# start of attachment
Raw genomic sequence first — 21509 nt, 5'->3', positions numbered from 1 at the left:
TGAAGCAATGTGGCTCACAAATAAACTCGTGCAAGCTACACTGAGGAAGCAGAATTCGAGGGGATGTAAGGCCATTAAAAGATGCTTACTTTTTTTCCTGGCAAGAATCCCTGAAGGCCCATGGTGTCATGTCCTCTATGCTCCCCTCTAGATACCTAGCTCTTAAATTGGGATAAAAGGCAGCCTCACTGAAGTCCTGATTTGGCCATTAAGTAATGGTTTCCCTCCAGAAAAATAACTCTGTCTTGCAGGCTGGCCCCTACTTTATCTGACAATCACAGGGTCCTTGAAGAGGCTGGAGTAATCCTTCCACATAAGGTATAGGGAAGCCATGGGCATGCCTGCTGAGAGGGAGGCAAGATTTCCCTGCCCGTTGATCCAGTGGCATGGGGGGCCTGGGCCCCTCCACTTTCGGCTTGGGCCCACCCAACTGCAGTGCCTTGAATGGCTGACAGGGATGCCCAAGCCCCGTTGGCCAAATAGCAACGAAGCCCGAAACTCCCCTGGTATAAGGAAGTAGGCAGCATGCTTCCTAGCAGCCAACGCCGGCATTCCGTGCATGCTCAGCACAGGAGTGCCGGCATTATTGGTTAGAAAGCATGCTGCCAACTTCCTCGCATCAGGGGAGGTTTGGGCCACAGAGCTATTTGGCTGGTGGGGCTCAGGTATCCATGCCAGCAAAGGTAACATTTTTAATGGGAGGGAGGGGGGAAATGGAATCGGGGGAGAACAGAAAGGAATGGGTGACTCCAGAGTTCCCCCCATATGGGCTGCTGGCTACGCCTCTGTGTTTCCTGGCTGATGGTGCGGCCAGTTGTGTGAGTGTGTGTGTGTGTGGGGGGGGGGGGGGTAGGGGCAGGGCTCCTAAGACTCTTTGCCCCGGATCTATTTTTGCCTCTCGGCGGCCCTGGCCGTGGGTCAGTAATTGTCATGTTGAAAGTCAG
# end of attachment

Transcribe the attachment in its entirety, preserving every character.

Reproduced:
Raw genomic sequence first — 21509 nt, 5'->3', positions numbered from 1 at the left:
TGAAGCAATGTGGCTCACAAATAAACTCGTGCAAGCTACACTGAGGAAGCAGAATTCGAGGGGATGTAAGGCCATTAAAAGATGCTTACTTTTTTTCCTGGCAAGAATCCCTGAAGGCCCATGGTGTCATGTCCTCTATGCTCCCCTCTAGATACCTAGCTCTTAAATTGGGATAAAAGGCAGCCTCACTGAAGTCCTGATTTGGCCATTAAGTAATGGTTTCCCTCCAGAAAAATAACTCTGTCTTGCAGGCTGGCCCCTACTTTATCTGACAATCACAGGGTCCTTGAAGAGGCTGGAGTAATCCTTCCACATAAGGTATAGGGAAGCCATGGGCATGCCTGCTGAGAGGGAGGCAAGATTTCCCTGCCCGTTGATCCAGTGGCATGGGGGGCCTGGGCCCCTCCACTTTCGGCTTGGGCCCACCCAACTGCAGTGCCTTGAATGGCTGACAGGGATGCCCAAGCCCCGTTGGCCAAATAGCAACGAAGCCCGAAACTCCCCTGGTATAAGGAAGTAGGCAGCATGCTTCCTAGCAGCCAACGCCGGCATTCCGTGCATGCTCAGCACAGGAGTGCCGGCATTATTGGTTAGAAAGCATGCTGCCAACTTCCTCGCATCAGGGGAGGTTTGGGCCACAGAGCTATTTGGCTGGTGGGGCTCAGGTATCCATGCCAGCAAAGGTAACATTTTTAATGGGAGGGAGGGGGGAAATGGAATCGGGGGAGAACAGAAAGGAATGGGTGACTCCAGAGTTCCCCCCATATGGGCTGCTGGCTACGCCTCTGTGTTTCCTGGCTGATGGTGCGGCCAGTTGTGTGAGTGTGTGTGTGTGTGGGGGGGGGGGGGGTAGGGGCAGGGCTCCTAAGACTCTTTGCCCCGGATCTATTTTTGCCTCTCGGCGGCCCTGGCCGTGGGTCAGTAATTGTCATGTTGAAAGTCAG